Sedum mocinoanum is one of the most beautiful of all tender sedums with dense rosettes covered in stiff, short, white hairs. Little white flowers with dark red anthers appear around January or February and are always a welcome sight in the dark days of winter. This Mexican beauty is found on igneous rock walls in the Sierra Madre and the Trans-Mexican volcanic belt and often seen mislabelled in collections as Sedum hintonii, another hairy Sedum which is rare in cultivation.
This species will tolerate cool conditions but is a martyr to botrytis so watering overhead can be fatal at any time of year. I grow mine in a gritty soil-based compost and a terracotta pot so I can water generously during the summer months and I then keep it dry from September until April when its inflorescences are starting to shrivel. It can become leggy and lose its white hairy appeal if grown in the shade so I grow mine on a top shelf in the greenhouse but it can also produce a tight and pleasing plant if grown on a sunny windowsill.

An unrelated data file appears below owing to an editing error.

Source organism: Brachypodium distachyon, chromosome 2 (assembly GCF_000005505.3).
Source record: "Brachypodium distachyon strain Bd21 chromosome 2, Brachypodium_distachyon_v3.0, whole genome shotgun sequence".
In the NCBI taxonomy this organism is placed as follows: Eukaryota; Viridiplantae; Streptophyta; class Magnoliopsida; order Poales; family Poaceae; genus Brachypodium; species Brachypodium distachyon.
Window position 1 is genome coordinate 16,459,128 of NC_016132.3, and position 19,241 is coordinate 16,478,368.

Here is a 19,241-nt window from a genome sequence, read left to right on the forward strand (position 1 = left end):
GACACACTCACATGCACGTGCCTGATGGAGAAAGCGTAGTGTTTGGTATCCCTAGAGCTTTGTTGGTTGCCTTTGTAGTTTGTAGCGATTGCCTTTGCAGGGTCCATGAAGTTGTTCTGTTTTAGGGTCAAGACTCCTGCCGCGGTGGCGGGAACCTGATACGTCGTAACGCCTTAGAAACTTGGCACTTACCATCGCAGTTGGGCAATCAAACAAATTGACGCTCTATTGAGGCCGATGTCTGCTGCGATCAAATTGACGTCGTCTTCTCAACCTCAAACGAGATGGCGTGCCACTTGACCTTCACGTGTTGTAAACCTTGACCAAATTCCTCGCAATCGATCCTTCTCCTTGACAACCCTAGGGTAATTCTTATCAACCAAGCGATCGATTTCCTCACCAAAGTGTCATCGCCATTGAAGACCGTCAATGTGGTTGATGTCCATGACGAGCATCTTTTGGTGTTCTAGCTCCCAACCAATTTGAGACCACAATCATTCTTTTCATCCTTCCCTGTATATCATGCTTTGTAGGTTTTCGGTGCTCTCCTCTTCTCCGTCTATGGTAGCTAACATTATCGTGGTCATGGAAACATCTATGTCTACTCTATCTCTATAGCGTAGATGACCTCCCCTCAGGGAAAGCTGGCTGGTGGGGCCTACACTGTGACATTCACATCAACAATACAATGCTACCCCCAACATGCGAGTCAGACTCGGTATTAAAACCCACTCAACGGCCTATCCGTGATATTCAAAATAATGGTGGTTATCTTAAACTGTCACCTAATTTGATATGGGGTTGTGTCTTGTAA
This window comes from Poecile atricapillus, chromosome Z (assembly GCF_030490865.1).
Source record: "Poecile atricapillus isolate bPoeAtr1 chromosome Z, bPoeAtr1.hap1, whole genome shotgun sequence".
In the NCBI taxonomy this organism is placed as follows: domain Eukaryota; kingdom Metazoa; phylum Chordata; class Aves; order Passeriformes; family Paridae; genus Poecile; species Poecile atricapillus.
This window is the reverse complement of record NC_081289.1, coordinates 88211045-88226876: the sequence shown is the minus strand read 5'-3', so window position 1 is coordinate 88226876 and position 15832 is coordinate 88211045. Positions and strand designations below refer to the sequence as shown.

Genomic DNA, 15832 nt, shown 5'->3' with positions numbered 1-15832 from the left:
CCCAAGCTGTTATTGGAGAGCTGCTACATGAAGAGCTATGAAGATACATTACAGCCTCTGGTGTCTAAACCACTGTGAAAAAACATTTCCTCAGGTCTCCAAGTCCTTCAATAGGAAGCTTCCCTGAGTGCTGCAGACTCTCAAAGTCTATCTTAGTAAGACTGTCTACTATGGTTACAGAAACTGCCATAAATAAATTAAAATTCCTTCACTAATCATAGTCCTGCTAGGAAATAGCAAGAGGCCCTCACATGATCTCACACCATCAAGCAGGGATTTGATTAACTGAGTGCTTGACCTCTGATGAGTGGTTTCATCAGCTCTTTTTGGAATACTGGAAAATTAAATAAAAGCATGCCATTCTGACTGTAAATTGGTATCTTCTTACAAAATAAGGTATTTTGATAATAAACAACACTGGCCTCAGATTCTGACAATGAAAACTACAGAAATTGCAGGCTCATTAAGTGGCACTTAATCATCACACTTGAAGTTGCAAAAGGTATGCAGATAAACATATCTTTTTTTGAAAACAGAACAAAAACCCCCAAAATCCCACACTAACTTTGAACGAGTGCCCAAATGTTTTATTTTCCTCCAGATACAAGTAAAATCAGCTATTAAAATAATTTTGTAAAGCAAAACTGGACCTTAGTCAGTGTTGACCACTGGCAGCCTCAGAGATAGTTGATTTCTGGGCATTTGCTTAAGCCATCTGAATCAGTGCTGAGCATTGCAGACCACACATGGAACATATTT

After the inflorescences have shrivelled and dried, I cut them back and remove them to allow new leaf rosettes to grow through. The dried inflorescences can be planted as cuttings and readily root in a standard gritty compost. I always find it wise to have some rooted cuttings as backups in case the dreaded botrytis takes hold of my larger specimen, and they make nice presents for all who admire this plant in my greenhouse.
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